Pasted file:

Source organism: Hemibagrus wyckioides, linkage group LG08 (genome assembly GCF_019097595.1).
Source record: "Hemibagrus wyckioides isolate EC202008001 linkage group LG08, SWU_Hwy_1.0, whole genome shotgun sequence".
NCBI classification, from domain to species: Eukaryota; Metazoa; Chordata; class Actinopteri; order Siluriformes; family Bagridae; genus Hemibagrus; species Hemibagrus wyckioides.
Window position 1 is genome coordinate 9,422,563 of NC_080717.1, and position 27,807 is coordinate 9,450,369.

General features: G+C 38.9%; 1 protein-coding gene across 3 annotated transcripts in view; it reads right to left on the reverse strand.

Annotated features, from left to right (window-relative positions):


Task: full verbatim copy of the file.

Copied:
Source organism: Hemibagrus wyckioides, linkage group LG08 (genome assembly GCF_019097595.1).
Source record: "Hemibagrus wyckioides isolate EC202008001 linkage group LG08, SWU_Hwy_1.0, whole genome shotgun sequence".
NCBI classification, from domain to species: Eukaryota; Metazoa; Chordata; class Actinopteri; order Siluriformes; family Bagridae; genus Hemibagrus; species Hemibagrus wyckioides.
Window position 1 is genome coordinate 9,422,563 of NC_080717.1, and position 27,807 is coordinate 9,450,369.

General features: G+C 38.9%; 1 protein-coding gene across 3 annotated transcripts in view; it reads right to left on the reverse strand.

Annotated features, from left to right (window-relative positions):